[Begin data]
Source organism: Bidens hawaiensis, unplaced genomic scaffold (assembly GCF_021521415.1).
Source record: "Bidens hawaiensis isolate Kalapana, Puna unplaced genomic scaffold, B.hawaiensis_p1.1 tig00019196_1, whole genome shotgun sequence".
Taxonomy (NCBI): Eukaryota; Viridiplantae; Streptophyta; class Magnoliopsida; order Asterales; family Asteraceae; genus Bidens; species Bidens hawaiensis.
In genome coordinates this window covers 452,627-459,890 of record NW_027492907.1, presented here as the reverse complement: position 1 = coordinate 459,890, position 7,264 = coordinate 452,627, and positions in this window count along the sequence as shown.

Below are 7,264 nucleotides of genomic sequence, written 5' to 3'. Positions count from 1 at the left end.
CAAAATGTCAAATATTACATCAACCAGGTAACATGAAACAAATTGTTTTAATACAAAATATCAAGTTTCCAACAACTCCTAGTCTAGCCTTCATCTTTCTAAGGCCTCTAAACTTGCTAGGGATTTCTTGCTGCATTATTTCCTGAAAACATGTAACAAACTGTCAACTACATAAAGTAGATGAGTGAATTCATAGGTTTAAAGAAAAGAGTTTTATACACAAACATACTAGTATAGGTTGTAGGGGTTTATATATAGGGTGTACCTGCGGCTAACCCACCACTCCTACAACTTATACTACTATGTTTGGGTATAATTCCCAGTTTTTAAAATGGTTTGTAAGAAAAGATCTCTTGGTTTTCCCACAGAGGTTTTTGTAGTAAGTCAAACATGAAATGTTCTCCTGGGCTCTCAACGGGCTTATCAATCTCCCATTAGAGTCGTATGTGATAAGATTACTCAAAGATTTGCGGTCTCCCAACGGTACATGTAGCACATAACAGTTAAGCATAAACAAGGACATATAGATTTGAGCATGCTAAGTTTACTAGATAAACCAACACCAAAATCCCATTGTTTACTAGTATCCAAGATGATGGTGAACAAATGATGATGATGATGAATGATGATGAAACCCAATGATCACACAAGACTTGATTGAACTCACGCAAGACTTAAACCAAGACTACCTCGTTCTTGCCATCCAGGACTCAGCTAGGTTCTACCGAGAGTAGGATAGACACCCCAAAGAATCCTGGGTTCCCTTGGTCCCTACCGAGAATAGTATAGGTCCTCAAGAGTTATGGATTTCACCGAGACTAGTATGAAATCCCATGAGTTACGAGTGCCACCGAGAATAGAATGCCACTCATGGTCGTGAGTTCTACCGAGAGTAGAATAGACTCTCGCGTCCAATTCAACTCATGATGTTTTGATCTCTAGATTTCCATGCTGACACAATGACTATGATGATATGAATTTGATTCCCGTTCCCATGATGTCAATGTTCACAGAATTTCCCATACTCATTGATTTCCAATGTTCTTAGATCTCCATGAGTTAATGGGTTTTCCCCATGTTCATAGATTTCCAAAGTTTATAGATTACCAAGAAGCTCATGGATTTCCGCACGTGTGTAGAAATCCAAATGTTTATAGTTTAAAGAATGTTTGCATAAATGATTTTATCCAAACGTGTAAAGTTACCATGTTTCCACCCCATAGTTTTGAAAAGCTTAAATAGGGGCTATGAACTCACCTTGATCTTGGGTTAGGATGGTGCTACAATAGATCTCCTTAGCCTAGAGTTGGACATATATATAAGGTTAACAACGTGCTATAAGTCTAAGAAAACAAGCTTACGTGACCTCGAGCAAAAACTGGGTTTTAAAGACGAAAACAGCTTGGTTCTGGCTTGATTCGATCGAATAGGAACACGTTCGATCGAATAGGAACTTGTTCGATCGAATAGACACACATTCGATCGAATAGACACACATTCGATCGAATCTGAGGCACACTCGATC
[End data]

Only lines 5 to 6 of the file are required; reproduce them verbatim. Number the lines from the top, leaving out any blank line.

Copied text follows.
Below are 7,264 nucleotides of genomic sequence, written 5' to 3'. Positions count from 1 at the left end.
CAAAATGTCAAATATTACATCAACCAGGTAACATGAAACAAATTGTTTTAATACAAAATATCAAGTTTCCAACAACTCCTAGTCTAGCCTTCATCTTTCTAAGGCCTCTAAACTTGCTAGGGATTTCTTGCTGCATTATTTCCTGAAAACATGTAACAAACTGTCAACTACATAAAGTAGATGAGTGAATTCATAGGTTTAAAGAAAAGAGTTTTATACACAAACATACTAGTATAGGTTGTAGGGGTTTATATATAGGGTGTACCTGCGGCTAACCCACCACTCCTACAACTTATACTACTATGTTTGGGTATAATTCCCAGTTTTTAAAATGGTTTGTAAGAAAAGATCTCTTGGTTTTCCCACAGAGGTTTTTGTAGTAAGTCAAACATGAAATGTTCTCCTGGGCTCTCAACGGGCTTATCAATCTCCCATTAGAGTCGTATGTGATAAGATTACTCAAAGATTTGCGGTCTCCCAACGGTACATGTAGCACATAACAGTTAAGCATAAACAAGGACATATAGATTTGAGCATGCTAAGTTTACTAGATAAACCAACACCAAAATCCCATTGTTTACTAGTATCCAAGATGATGGTGAACAAATGATGATGATGATGAATGATGATGAAACCCAATGATCACACAAGACTTGATTGAACTCACGCAAGACTTAAACCAAGACTACCTCGTTCTTGCCATCCAGGACTCAGCTAGGTTCTACCGAGAGTAGGATAGACACCCCAAAGAATCCTGGGTTCCCTTGGTCCCTACCGAGAATAGTATAGGTCCTCAAGAGTTATGGATTTCACCGAGACTAGTATGAAATCCCATGAGTTACGAGTGCCACCGAGAATAGAATGCCACTCATGGTCGTGAGTTCTACCGAGAGTAGAATAGACTCTCGCGTCCAATTCAACTCATGATGTTTTGATCTCTAGATTTCCATGCTGACACAATGACTATGATGATATGAATTTGATTCCCGTTCCCATGATGTCAATGTTCACAGAATTTCCCATACTCATTGATTTCCAATGTTCTTAGATCTCCATGAGTTAATGGGTTTTCCCCATGTTCATAGATTTCCAAAGTTTATAGATTACCAAGAAGCTCATGGATTTCCGCACGTGTGTAGAAATCCAAATGTTTATAGTTTAAAGAATGTTTGCATAAATGATTTTATCCAAACGTGTAAAGTTACCATGTTTCCACCCCATAGTTTTGAAAAGCTTAAATAGGGGCTATGAACTCACCTTGATCTTGGGTTAGGATGGTGCTACAATAGATCTCCTTAGCCTAGAGTTGGACATATATATAAGGTTAACAACGTGCTATAAGTCTAAGAAAACAAGCTTACGTGACCTCGAGCAAAAACTGGGTTTTAAAGACGAAAACAGCTTGGTTCTGGCTTGATTCGATCGAATAGGAACACGTTCGATCGAATAGGAACTTGTTCGATCGAATAGACACACATTCGATCGAATAGACACACATTCGATCGAATCTGAGGCACACTCGATC